It’s a widely known fact (i.e. “pin-worthy” quote) that one of the main reasons people give up on their dreams is because they focus on how far they still have to go instead of how far they’ve already come.
Or for you visual learners…
You do it too, right?
Whether it’s pounds, possessions, or powerful titles, it’s human nature to discount our accomplishments and anxiously agonize over the next umpteen obstacles in our path.
I’ve been doing a lot of that lately.
My recent acquisition of In the Powder Room has come with a list about 39-miles-long of all the things I (probably) need to do to successfully (I guess) run a small business (theoretically). It’s pretty damn daunting. The mean girls in my head have been very hard at work reminding me that I’m “just a writer, not a businesswoman.”
And you know what? Pardon my French, but fuck that fucking shit. I don’t know about you, but the BEST way to get me to do something is to tell me not to do something.
*runs with scissors toward electrical outlet wearing tin foil socks and a water bra*
Listen, two years ago I wasn’t even ready to call myself a writer out loud. In my head, I was “just a blogger” and an average one at that. I didn’t know the difference between SEO and SBD. (Still don’t, really. Details.)
There’s a lot of cereal box philosophy out there telling us to “put your past behind you,” “never look back,” and “be present,” but sometimes you HAVE TO LOOK BACK in order to really appreciate just how much progress you’ve made.
Last weekend I returned to the biennial Erma Bombeck Writers’ Workshop in Dayton Ohio and had the opportunity to visit with friends and reflect on what a huge difference two years can make.
It was exactly what I needed: perspective.
Two years ago I was a relatively new columnist at In the Powder Room, a global online community for women.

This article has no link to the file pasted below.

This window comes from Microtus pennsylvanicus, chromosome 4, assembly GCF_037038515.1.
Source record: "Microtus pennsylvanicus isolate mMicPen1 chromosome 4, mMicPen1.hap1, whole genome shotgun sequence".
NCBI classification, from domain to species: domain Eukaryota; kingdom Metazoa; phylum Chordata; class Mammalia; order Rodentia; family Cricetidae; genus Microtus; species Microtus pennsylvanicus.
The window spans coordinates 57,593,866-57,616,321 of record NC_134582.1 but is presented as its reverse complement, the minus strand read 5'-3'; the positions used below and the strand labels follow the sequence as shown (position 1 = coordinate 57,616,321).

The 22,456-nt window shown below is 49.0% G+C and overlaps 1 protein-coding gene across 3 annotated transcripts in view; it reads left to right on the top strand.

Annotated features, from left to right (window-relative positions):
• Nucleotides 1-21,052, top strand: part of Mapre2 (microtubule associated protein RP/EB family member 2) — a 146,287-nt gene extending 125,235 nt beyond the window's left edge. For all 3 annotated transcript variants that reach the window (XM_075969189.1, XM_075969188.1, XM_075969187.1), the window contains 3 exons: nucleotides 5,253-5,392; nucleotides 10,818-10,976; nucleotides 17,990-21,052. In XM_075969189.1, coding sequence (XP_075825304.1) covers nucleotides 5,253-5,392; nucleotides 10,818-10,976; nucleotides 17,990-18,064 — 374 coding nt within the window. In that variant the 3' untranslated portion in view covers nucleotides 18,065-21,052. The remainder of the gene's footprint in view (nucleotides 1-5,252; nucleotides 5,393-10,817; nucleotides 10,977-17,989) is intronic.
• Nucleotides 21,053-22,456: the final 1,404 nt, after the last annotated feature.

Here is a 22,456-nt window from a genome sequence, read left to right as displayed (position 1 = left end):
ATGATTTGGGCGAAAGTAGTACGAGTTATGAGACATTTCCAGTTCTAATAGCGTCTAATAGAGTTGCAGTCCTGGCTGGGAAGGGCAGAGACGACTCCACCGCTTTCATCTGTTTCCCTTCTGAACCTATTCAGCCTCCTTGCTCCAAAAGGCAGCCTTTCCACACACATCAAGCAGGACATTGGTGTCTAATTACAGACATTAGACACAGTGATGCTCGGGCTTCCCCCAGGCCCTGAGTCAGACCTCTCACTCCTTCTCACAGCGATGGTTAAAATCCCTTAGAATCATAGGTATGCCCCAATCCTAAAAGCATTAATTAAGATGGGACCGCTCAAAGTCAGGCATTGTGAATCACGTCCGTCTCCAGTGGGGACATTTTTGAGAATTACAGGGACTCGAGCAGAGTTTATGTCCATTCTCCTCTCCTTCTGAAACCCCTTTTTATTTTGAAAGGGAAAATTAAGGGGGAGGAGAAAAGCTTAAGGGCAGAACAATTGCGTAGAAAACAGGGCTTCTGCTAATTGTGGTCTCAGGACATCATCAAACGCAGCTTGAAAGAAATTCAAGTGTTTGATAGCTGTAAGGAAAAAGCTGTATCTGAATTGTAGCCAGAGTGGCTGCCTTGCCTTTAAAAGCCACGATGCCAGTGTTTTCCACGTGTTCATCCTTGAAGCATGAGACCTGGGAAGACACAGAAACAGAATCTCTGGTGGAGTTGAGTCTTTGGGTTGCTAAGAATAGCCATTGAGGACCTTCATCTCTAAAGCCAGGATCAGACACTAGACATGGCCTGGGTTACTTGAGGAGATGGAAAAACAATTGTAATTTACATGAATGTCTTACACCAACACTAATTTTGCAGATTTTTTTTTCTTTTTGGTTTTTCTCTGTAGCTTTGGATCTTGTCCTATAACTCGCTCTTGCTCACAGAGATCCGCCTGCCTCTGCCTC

Today I own it.
Two years ago I was an anonymous “mommy blogger” (barf) who had just been outed in my community and was wrestling with whether or not to quit blogging in order to protect my family.
Today even the parents of my Cub Scout den read my blog…and seem to like me anyway.
Two years ago I hadn’t yet met any of my blogging “friends” in person.
Today I have actual sisters whom I first met ONLINE (gasp!), and whose preferred method of publicly greeting each other involves enthusiastic breast honking.
Wait. Maybe that one isn’t a good example.
Two years ago I had just quit drinking wine and was really struggling with depression, anxiety, and my muffintop.
Today I am two years sober, I have a much healthier outlook and lifestyle, and my muffintop has decided to share the wealth and populate my pants.
Two years ago I returned from the Erma Bombeck Writers’ Workshop, my very first professional conference, and publicly declared, “…my name is Leslie Jeanne Marinelli and I am a writer.”
Today I’m a published author, editor, and speaker with a sequel in the works.
Of course there are ups and downs. That’s life. But just focusing on the progress made instead of the distance left to go is an excellent way to stop crying, turn off that Hoarders marathon, and do the next right thing. (Uh…hypothetically speaking.)
Yes, it’s a big undertaking to go from Editor-in-Chief to CEO (“of 1,” as my husband likes to point out), and embark on a rebranding and web redesign project. Frankly, my to-do list is ridiculous right now. But looking back on the progress I’ve made in the past two years helps me keep today’s seemingly insurmountable challenges in perspective.
No, I don’t have an accountant yet. Or an attorney. Or a “licensed” aesthetician. Hell, I just opened my own post office box a month ago and thought that was celebration-worthy. It’s the little things, you know?
And I’m here to tell you that if you put enough of those little things in a row, eventually, you get a big thing (heh heh heh), and if you suit up and show up and work hard and have enough sex to offset all the hours you spend on the computer, good things can happen.
So that’s what I’m going to keep doing.
Two years from now, who knows what I’ll be looking back on. Hopefully not an even larger badonkadonk. Although…if my dowager’s hump keeps moving further south, maybe I could become a brand ambassador for bell bottom jeans or compression socks! (Hashtag: brightside.)
Okay, enough about me. What do YOU think about me? Kidding. No, really—let’s talk about you. Tell me something you’ve made progress toward in the past two years, besides arterial sclerosis and seasons 1-6 of Mad Men.